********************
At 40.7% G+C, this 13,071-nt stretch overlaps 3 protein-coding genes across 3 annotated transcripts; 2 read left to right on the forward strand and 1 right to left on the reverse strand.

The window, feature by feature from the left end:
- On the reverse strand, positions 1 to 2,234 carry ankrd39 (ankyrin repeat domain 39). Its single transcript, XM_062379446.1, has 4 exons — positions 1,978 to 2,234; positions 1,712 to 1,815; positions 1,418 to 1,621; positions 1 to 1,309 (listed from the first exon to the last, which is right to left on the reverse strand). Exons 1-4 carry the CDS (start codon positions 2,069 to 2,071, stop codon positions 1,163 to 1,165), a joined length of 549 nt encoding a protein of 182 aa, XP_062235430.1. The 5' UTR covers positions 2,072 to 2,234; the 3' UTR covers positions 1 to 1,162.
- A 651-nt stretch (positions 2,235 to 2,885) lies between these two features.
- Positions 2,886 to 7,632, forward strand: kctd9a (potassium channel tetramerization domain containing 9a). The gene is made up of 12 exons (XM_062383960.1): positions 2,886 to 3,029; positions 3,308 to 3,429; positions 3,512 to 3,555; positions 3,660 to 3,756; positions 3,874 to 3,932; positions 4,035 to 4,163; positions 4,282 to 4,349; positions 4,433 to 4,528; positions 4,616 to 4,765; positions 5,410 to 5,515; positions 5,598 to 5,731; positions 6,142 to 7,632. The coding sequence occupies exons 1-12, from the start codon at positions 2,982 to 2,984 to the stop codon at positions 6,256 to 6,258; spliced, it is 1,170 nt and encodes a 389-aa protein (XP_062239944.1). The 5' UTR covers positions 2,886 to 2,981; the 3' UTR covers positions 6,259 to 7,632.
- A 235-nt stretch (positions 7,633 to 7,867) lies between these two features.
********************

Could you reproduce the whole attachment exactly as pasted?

At 40.7% G+C, this 13,071-nt stretch overlaps 3 protein-coding genes across 3 annotated transcripts; 2 read left to right on the forward strand and 1 right to left on the reverse strand.

The window, feature by feature from the left end:
- On the reverse strand, positions 1 to 2,234 carry ankrd39 (ankyrin repeat domain 39). Its single transcript, XM_062379446.1, has 4 exons — positions 1,978 to 2,234; positions 1,712 to 1,815; positions 1,418 to 1,621; positions 1 to 1,309 (listed from the first exon to the last, which is right to left on the reverse strand). Exons 1-4 carry the CDS (start codon positions 2,069 to 2,071, stop codon positions 1,163 to 1,165), a joined length of 549 nt encoding a protein of 182 aa, XP_062235430.1. The 5' UTR covers positions 2,072 to 2,234; the 3' UTR covers positions 1 to 1,162.
- A 651-nt stretch (positions 2,235 to 2,885) lies between these two features.
- Positions 2,886 to 7,632, forward strand: kctd9a (potassium channel tetramerization domain containing 9a). The gene is made up of 12 exons (XM_062383960.1): positions 2,886 to 3,029; positions 3,308 to 3,429; positions 3,512 to 3,555; positions 3,660 to 3,756; positions 3,874 to 3,932; positions 4,035 to 4,163; positions 4,282 to 4,349; positions 4,433 to 4,528; positions 4,616 to 4,765; positions 5,410 to 5,515; positions 5,598 to 5,731; positions 6,142 to 7,632. The coding sequence occupies exons 1-12, from the start codon at positions 2,982 to 2,984 to the stop codon at positions 6,256 to 6,258; spliced, it is 1,170 nt and encodes a 389-aa protein (XP_062239944.1). The 5' UTR covers positions 2,886 to 2,981; the 3' UTR covers positions 6,259 to 7,632.
- A 235-nt stretch (positions 7,633 to 7,867) lies between these two features.